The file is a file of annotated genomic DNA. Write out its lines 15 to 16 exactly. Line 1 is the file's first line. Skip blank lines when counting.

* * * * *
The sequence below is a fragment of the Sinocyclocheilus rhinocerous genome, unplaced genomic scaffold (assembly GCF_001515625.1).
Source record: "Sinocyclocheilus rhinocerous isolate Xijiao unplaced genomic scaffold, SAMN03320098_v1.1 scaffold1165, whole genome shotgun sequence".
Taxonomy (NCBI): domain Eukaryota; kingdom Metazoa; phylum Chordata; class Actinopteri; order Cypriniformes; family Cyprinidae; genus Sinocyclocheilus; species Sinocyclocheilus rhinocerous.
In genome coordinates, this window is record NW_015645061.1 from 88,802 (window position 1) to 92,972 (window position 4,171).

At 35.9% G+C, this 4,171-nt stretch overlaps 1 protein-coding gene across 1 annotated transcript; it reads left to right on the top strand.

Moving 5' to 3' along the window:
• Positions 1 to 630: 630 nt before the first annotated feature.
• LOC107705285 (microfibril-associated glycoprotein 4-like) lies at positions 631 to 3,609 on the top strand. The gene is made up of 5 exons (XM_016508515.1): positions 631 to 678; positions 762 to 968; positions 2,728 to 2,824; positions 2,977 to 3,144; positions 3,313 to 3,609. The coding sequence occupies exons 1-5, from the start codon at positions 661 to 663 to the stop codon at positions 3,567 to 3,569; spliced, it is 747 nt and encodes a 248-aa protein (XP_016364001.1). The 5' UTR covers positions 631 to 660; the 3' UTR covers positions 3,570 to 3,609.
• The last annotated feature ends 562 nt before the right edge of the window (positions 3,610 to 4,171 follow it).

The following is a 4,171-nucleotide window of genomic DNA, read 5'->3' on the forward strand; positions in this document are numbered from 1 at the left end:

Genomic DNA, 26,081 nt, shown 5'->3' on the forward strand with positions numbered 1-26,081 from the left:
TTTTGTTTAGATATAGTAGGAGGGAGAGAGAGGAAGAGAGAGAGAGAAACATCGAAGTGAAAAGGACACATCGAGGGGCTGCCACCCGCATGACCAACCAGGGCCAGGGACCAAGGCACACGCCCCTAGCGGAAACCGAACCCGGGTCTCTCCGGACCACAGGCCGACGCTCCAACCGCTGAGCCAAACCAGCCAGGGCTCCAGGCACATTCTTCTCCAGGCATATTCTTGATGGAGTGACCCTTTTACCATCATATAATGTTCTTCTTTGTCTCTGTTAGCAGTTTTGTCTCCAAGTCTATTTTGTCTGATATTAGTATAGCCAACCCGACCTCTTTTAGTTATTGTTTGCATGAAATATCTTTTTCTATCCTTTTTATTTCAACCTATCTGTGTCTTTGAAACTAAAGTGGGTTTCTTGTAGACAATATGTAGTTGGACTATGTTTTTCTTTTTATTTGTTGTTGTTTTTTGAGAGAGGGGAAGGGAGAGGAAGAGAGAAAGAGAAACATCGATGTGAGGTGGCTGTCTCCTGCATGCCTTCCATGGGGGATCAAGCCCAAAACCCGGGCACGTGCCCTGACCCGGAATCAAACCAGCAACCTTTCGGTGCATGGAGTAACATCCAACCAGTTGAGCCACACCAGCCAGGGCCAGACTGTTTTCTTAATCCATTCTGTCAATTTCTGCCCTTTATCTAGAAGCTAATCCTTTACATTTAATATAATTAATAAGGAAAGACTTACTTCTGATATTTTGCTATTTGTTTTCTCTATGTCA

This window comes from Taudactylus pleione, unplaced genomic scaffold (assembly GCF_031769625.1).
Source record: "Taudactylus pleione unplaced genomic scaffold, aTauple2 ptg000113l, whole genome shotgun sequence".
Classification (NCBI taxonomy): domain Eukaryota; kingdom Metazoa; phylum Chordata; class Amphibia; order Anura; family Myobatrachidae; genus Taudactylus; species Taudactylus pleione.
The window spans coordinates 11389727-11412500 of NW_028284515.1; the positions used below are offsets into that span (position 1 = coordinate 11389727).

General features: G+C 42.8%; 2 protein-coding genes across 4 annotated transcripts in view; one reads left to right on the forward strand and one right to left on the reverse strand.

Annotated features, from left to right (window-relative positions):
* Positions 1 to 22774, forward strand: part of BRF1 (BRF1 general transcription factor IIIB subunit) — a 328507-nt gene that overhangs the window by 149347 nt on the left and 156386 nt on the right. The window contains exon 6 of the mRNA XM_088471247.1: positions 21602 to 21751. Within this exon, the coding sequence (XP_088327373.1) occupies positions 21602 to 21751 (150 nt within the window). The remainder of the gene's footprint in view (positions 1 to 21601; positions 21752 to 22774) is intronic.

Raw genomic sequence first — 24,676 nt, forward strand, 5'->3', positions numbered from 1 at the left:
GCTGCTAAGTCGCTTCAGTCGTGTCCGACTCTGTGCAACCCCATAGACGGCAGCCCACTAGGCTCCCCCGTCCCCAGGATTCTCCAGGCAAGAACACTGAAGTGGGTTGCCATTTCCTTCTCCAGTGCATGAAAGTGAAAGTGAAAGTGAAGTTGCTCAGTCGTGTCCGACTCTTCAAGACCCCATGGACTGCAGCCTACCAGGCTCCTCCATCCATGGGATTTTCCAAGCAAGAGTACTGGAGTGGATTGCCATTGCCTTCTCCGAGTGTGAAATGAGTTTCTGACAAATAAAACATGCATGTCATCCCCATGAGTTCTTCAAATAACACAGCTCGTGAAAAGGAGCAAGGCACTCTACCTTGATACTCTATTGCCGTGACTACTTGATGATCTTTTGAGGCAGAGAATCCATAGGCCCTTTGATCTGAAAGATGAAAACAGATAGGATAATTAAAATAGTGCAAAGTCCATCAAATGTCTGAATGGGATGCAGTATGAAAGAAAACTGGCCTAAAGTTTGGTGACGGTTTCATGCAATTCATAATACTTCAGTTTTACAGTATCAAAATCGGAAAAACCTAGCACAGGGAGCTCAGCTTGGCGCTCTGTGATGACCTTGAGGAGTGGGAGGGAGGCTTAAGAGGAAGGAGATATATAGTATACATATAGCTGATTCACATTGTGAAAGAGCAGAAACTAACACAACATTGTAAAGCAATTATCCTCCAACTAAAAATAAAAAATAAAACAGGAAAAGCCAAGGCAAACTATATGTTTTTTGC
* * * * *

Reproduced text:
Classification (NCBI taxonomy): domain Eukaryota; kingdom Metazoa; phylum Chordata; class Amphibia; order Anura; family Myobatrachidae; genus Taudactylus; species Taudactylus pleione.
The window spans coordinates 11389727-11412500 of NW_028284515.1; the positions used below are offsets into that span (position 1 = coordinate 11389727).